Previous efforts to repeal the AUMF have gone nowhere. Rep. Barbara Lee, another California Democrat, cast the only vote in Congress against the resolution at the time of its passage and has tried several times to repeal it. After Republicans won a majority of the House seats in the 2010 elections, Buck McKeon (R-Calif.), incoming chairman the Armed Services Committee, said it was time to revise the authorization. Noting that it grants authority for using military force against those responsible for the 9/11 attacks, McKeon argued that the administration lacked legal authority to combat al-Qaeda affiliates that have sprung up since then in places such as Yemen and East Africa. But the Obama administration at that time showed no interest in revisiting the authorization. The resolution, as passed, is “sufficient to address the existing threats I’ve seen,” Jeh Johnson, then the senior lawyer for the Department of Defense, told the committee at a March 2011 hearing.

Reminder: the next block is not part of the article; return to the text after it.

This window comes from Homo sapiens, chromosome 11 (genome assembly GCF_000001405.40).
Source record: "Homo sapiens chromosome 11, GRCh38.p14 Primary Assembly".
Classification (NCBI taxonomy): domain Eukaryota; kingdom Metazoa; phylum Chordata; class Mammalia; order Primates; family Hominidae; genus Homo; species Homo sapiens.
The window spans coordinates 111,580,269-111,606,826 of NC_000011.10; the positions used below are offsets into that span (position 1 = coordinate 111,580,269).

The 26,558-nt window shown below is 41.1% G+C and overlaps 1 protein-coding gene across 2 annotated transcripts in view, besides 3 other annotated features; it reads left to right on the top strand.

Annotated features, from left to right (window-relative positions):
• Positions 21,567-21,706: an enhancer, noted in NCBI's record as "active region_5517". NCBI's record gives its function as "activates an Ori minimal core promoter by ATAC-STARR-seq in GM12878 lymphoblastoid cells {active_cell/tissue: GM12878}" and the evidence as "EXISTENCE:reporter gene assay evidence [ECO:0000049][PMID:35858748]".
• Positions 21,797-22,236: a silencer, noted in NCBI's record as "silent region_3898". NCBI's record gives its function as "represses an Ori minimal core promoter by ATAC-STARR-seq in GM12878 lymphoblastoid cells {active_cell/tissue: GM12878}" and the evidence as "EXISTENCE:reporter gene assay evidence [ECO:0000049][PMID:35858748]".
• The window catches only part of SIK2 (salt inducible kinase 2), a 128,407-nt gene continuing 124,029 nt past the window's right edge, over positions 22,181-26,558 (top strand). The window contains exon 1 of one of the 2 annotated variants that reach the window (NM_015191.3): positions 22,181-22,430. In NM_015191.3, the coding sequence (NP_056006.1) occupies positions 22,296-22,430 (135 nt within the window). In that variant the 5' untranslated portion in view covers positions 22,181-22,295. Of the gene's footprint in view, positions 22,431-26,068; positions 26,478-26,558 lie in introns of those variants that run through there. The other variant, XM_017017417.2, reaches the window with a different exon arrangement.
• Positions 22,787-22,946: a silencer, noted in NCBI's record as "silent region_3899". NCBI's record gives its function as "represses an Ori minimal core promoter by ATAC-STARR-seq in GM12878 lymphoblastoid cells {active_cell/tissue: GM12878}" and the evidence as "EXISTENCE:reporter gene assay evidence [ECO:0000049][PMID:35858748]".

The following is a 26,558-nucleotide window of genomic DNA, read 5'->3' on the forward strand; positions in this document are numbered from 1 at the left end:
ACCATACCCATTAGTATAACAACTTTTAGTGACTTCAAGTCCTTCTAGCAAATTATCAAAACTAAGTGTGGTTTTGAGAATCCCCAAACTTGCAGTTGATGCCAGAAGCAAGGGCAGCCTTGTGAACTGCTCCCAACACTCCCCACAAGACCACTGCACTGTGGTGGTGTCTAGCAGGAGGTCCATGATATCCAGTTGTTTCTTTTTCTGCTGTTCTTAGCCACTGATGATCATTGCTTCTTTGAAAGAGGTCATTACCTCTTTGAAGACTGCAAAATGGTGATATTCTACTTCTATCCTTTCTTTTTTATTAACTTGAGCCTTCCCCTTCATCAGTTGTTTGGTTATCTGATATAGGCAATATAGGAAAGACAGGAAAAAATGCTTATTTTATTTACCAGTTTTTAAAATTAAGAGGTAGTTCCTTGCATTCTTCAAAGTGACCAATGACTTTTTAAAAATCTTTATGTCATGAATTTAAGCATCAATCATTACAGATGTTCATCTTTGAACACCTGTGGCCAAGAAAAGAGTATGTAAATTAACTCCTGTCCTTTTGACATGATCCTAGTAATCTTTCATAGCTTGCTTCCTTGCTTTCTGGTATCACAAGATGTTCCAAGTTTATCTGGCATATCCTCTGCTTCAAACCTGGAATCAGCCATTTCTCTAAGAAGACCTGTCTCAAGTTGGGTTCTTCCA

Schiff said the end of the U.S. combat mission in Afghanistan, scheduled for the end of next year, might be a good time to repeal the AUMF, but he admits to having “only a less clear idea of what should follow.” The Afghan war was initiated in October of 2011, as the beginning of the war on terror, since the Taliban regime in Afghanistan was believed to be harboring al-Qaeda units and training camps. In 2010, Leon Panetta, then director of the CIA, said there were no more than 50 to 100 al-Qaeda left in Afghanistan. But the war on terror has also included U.S. aerial attacks in Pakistan, Yemen, and Somalia, and some members of Congress seem interested in expanding, rather than limiting, the president’s authority to wage war on other groups designated as terrorist organizations. An aide to the House Armed Services Committee said McKeon is not in tune with his California colleague on repeal.

“The chairman is far from convinced that’s the direction we need to go,” the spokesman told Wired. “We need to reaffirm our authority with respect to those [al-Qaeda-] affiliated groups.”

Obama said May 23 he will not sign any legislation expanding the AUMF mandate. But he also pledged that the United States will continue “a series of persistent, targeted efforts to dismantle specific networks of violent extremists that threaten America” in places such as Yemen, Somalia, and Mali. The president quoted James Madison’s warning that “No nation could preserve its freedom in the midst of continual warfare.” But when Assistant Secretary of Defense Michael Sheehanasked was asked at a recent Senate hearing how much longer the war on terror is likely to last, he replied: “At least 10 to 20 years.”